This trend will continue through 2013, believes John Acott, Association of Real Estate Brokers of Belize (AREBB)’s director of the board and RE/MAX Property Center’s real estate agent. He expects prices to rise at least in line with inflation.
Belize has one of the highest-priced real estate markets in Central America, according to the 2012 Central America House Price Snapshot prepared by revealrealestate.com, in coordination with Global Property Guide, which covers Belize, Nicaragua, Costa Rica and Panama. But by international standards prices are low. The most expensive “typical house” – three-bedroom single family homes – are in Placencia Peninsula, priced at around US$ 575,000. A typical house in Ambergris Caye might cost US$ 295,000, while one in San Ignacio would cost US$ 255,000.
It is difficult to say how much house prices have changed in Belize recently, as there are no official house price figures. They declined by as much as 25% to 30% after the global economic crisis in 2008, according to M.H. Chebat & Company’s Michel Chebat. Older resale condos comprised most of the sales in 2009 and 2010, with condos priced below BZ$ 200,000 being more popular. In 2010, buyers began to consider properties with an upper limit of BZ$ 300,000. However in 2011, realtors were able to sell a number of condos and homes in the price range from BZ$ 400,000 to BZ$ 600,000.
Outside interest in Belize expanded rapidly from 2000 to 2007, partly due to the passage of the Retired Person Incentive Act (RPIA) in September 1999, and to the tourism boom. Tourists flocked to Belize’s natural wonders - beautiful beaches and tropical forests, plus ancient Mayan temples. From 2003 to 2007, property prices in coastal and tourist areas rose by as much as 30% annually, while prices of inland properties rose by around 15% annually, according to local real estate agents.
Belize’s natural attractions
A combination of natural factors – climate, the Belize Barrier Reef, a Caribbean flavor, as well as the Maya ruins make Belize truly Mother Nature’s best kept secret. Bordered to the north by Mexico, to the west and south by Guatemala and to the east by the Caribbean, Belize considers itself to be both Caribbean and Central American.
Belize has the world’s second largest reef barrier, and its Blue Hole can be seen from outer space. Three of the Western hemisphere’s most breath-taking coral atolls are off the coast of Belize. There are numerous varieties of wildlife shelter in the inlands. Bird watching, nature trailing, and water sports are popular in Belize.
Belize prides itself on being the seat of Mayan civilization. The Caracol, Lamanai and Xunantunich archeological sites are well-preserved, and easily accessible to tourists.
Analysis of Belize Residential Property Market »
This year, included condos in our research. Condos in Ambergris Caye sell for US$2,660 to US$3,330 per square metre.
Capital Gains: There is no capital gains tax in Belize.
Inheritance: There is no inheritance tax in Belize.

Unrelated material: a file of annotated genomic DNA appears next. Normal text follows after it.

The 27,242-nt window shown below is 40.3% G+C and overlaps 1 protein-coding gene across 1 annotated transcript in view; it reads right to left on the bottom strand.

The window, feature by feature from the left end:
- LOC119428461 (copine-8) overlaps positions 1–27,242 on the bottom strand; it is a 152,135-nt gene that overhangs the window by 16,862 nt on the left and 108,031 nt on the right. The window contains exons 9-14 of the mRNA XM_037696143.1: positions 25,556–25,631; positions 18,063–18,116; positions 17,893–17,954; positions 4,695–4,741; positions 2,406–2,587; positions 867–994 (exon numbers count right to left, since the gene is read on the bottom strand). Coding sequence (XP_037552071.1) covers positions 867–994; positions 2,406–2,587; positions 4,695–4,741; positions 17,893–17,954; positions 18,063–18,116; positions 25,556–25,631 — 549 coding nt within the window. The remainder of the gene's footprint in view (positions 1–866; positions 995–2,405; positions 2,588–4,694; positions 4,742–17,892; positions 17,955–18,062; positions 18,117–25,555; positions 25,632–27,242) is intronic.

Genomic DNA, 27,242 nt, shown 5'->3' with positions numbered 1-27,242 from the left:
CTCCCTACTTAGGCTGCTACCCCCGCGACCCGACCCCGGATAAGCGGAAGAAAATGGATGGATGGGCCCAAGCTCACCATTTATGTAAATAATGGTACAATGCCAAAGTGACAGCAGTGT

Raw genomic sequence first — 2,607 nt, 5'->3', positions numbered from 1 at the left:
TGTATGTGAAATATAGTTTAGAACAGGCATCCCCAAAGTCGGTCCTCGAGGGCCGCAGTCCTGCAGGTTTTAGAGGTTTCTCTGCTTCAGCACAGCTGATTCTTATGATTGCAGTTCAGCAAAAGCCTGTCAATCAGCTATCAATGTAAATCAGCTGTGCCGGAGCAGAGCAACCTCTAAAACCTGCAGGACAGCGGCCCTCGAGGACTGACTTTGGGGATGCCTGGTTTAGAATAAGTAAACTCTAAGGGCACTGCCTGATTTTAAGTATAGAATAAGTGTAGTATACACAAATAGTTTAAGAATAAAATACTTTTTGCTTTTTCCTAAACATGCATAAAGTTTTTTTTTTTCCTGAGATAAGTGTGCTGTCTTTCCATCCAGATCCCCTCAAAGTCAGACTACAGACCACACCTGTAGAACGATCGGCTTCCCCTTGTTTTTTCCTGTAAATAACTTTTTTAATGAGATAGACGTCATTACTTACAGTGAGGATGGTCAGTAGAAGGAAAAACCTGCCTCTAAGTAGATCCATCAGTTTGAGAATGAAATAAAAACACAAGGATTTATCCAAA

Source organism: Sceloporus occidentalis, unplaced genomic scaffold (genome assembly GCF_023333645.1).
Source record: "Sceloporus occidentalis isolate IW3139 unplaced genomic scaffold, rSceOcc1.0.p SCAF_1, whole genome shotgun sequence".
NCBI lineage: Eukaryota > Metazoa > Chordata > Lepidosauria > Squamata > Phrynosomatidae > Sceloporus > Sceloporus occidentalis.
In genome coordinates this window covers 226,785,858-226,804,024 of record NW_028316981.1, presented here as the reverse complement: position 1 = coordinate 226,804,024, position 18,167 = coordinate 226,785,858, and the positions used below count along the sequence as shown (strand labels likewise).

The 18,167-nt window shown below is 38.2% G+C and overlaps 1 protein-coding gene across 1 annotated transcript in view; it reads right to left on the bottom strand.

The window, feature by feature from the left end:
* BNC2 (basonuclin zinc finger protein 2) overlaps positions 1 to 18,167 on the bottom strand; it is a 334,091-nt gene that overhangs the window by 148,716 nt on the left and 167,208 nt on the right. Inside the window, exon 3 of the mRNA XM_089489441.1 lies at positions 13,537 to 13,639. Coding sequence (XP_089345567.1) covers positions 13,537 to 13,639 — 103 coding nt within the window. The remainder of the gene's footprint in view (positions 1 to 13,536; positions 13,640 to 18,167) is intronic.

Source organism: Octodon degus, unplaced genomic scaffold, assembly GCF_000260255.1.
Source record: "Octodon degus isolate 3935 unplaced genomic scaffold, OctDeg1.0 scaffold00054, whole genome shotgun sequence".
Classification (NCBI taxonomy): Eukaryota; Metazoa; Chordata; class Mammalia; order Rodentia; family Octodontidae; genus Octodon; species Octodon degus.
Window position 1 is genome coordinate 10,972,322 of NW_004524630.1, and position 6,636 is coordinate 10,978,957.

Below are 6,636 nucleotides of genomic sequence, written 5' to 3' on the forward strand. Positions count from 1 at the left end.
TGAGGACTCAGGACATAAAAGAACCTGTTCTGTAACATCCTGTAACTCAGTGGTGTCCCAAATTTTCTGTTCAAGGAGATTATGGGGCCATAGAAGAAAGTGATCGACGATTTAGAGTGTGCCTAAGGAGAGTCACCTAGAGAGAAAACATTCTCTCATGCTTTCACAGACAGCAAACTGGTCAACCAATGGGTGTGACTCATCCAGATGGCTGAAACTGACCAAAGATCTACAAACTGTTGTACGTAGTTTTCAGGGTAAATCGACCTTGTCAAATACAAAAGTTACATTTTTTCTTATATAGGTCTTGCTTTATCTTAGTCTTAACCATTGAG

Residents: Residents are taxed at a flat rate of 25% on their employment income. Income from other sources is subject to business tax, wherein the applicable tax rate depends on the classification of the income.
Sale of new properties is subject to 10% General Sales Tax.
Tenant Security: Non-payment of rent and sub-letting without the landlord’s knowledge are grounds for eviction. Landlords, through a court order, can forcibly enter to reclaim the property from tenants, and claim compensation for damages and unpaid rent.
In March 2013, Prime Minister Dean Barrow noted that “brisk activity in agriculture, agro-manufacturing, tourism, construction and telecommunications, which more than compensated for the sharp downturn in petroleum extraction, domestic electricity generation and cruise-ship disembarkations,” was the main reason for the sharp economic expansion in 2012. However, he also projected a deceleration of GDP growth to around 3% in 2013.
Before experiencing recession in 2009, Belize’s economy has experienced strong growth since 1996, with 5.64% p.a. average GDP growth from 1997 to 2007.
Yet Belize is a low income country (GDP per capita US$ 4,536), and a high birth-rate. Tourism, fisheries, agriculture, and manufacturing dominate the economy. Violent crime can be a problem. Despite strong economic growth, unemployment in the country has worsened. In September 2012, unemployment in reached its 14-year high of 16.1%, according to the Statistical Institute of Belize (SIB). Young people aged 14-24 have an unemployment rate of 30%.
Belize is a former British colony, and won full independence in 1981. In February 2008, the left-leaning United Democratic Party (UDP), which had led the country to independence, won the general election, unseating the centre-right People's United Party (PUP), which had been in power for 10 years and had been rocked by allegations of corruption. The UDP’s leader Dean Barrow is Belize’s first black prime minister.
In the latest May 2012 elections, Barrow retained his post as Belize’s Prime Minister, and his UDP party was re-elected. However, the UDP lost eight seats in the House of Representatives to the PUP, and now has only a one-seat majority.
In 2012, Belize had around 917,870 total visitors, 277,136 of which were stay-over visitors.